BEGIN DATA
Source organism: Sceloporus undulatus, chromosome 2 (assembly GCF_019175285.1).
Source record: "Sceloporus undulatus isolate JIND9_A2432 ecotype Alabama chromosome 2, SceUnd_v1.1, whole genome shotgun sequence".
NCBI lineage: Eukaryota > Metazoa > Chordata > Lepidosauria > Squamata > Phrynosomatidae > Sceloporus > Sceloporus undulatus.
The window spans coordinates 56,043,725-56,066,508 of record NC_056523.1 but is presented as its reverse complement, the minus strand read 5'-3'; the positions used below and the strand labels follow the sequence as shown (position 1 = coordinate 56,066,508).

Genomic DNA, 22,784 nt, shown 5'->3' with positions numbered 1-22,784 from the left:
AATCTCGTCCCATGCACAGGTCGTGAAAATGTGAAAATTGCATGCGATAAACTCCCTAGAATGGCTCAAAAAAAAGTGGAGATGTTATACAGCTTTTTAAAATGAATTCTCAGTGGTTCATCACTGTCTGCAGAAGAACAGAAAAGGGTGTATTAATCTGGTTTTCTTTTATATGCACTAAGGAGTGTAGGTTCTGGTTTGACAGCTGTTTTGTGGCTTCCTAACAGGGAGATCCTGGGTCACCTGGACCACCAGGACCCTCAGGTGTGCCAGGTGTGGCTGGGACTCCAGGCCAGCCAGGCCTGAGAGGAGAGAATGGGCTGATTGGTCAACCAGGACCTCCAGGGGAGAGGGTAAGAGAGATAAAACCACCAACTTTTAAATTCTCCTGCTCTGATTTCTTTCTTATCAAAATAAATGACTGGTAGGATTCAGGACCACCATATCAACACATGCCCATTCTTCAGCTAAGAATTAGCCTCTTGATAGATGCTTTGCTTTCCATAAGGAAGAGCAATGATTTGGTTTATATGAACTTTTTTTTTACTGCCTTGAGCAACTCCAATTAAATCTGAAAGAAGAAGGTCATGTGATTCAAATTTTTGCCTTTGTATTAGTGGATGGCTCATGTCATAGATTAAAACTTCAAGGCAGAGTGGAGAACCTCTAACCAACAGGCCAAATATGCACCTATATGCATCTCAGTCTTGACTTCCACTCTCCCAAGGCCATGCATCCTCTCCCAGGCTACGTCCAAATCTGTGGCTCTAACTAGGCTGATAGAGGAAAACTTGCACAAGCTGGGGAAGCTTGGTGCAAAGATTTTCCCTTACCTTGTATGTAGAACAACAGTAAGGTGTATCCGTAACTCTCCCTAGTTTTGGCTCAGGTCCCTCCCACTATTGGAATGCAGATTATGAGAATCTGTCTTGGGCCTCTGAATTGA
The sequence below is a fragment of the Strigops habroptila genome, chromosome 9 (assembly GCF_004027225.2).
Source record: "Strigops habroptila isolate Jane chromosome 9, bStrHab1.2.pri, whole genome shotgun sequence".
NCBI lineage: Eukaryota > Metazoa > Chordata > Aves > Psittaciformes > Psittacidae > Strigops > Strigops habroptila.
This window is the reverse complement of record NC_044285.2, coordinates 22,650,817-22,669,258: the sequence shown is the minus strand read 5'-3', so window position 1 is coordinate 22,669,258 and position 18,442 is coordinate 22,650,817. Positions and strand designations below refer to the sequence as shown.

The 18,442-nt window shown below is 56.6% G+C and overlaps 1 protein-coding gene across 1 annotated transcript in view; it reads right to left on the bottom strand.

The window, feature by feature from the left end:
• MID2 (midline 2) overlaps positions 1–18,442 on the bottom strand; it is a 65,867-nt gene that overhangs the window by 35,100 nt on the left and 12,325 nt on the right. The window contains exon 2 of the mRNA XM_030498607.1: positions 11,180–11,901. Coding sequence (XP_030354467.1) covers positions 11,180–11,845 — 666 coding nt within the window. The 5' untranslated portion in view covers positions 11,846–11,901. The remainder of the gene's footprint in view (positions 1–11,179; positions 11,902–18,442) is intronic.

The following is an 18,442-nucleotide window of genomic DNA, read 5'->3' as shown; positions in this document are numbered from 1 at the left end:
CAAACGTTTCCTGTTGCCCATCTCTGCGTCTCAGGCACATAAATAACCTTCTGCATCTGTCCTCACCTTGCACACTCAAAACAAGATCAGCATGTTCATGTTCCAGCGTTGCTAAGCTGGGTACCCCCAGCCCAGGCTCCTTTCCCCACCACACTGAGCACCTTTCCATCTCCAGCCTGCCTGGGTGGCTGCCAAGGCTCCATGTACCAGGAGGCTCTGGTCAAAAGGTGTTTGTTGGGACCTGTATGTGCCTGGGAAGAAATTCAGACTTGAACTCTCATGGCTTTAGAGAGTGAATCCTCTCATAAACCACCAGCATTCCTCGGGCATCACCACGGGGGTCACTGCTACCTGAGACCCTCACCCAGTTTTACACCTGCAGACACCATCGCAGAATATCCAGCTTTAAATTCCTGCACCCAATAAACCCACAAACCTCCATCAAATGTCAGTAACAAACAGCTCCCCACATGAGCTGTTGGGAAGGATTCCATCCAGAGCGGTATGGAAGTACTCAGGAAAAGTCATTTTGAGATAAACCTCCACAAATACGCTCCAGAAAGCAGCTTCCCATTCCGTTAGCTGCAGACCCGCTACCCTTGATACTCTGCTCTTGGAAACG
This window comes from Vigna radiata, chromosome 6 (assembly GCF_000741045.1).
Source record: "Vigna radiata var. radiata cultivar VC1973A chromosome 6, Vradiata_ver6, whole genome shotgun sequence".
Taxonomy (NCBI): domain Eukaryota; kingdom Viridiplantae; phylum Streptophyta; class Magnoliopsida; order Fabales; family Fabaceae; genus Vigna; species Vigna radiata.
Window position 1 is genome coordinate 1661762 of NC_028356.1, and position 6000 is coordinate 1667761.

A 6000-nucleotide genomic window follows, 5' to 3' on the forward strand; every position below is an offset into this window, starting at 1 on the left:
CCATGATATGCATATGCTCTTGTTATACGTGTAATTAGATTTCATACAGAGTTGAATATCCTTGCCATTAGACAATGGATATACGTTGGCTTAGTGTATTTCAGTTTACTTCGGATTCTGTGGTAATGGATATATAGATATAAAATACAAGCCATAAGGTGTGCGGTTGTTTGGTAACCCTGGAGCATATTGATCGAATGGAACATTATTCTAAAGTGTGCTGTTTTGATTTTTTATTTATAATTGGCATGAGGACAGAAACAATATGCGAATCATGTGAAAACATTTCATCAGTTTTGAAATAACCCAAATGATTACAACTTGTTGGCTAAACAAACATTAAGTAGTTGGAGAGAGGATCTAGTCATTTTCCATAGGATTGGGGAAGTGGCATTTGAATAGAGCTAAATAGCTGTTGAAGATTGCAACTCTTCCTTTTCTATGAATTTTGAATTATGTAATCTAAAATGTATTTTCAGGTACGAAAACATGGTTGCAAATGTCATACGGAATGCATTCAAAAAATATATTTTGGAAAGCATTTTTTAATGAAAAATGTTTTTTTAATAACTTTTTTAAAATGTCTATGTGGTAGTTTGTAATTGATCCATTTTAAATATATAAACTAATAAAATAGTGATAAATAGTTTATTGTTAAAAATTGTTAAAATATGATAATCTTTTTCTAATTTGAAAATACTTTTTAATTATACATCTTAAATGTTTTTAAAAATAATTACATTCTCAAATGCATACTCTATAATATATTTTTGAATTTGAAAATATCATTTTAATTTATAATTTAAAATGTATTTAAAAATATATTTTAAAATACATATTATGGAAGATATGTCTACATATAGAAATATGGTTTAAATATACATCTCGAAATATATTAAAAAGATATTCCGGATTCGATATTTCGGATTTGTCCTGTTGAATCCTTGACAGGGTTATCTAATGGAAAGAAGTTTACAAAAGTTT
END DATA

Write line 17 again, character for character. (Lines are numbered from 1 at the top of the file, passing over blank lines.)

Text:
Source record: "Vigna radiata var. radiata cultivar VC1973A chromosome 6, Vradiata_ver6, whole genome shotgun sequence".